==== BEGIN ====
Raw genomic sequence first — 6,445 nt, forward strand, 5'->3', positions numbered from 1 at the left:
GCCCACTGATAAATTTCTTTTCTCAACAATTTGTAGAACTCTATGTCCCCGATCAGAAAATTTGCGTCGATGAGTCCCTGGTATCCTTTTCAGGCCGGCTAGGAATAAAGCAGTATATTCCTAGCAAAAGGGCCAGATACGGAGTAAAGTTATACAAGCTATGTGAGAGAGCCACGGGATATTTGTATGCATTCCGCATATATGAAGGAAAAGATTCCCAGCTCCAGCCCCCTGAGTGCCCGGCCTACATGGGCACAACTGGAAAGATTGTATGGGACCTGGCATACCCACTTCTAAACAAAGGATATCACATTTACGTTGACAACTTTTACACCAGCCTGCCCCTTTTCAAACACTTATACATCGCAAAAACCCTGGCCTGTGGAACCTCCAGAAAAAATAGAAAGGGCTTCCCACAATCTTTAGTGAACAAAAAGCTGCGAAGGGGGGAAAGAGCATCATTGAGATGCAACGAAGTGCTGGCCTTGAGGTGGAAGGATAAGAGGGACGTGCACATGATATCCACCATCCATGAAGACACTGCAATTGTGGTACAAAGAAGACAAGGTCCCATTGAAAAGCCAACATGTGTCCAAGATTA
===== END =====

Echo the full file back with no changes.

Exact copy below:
Raw genomic sequence first — 6,445 nt, forward strand, 5'->3', positions numbered from 1 at the left:
GCCCACTGATAAATTTCTTTTCTCAACAATTTGTAGAACTCTATGTCCCCGATCAGAAAATTTGCGTCGATGAGTCCCTGGTATCCTTTTCAGGCCGGCTAGGAATAAAGCAGTATATTCCTAGCAAAAGGGCCAGATACGGAGTAAAGTTATACAAGCTATGTGAGAGAGCCACGGGATATTTGTATGCATTCCGCATATATGAAGGAAAAGATTCCCAGCTCCAGCCCCCTGAGTGCCCGGCCTACATGGGCACAACTGGAAAGATTGTATGGGACCTGGCATACCCACTTCTAAACAAAGGATATCACATTTACGTTGACAACTTTTACACCAGCCTGCCCCTTTTCAAACACTTATACATCGCAAAAACCCTGGCCTGTGGAACCTCCAGAAAAAATAGAAAGGGCTTCCCACAATCTTTAGTGAACAAAAAGCTGCGAAGGGGGGAAAGAGCATCATTGAGATGCAACGAAGTGCTGGCCTTGAGGTGGAAGGATAAGAGGGACGTGCACATGATATCCACCATCCATGAAGACACTGCAATTGTGGTACAAAGAAGACAAGGTCCCATTGAAAAGCCAACATGTGTCCAAGATTA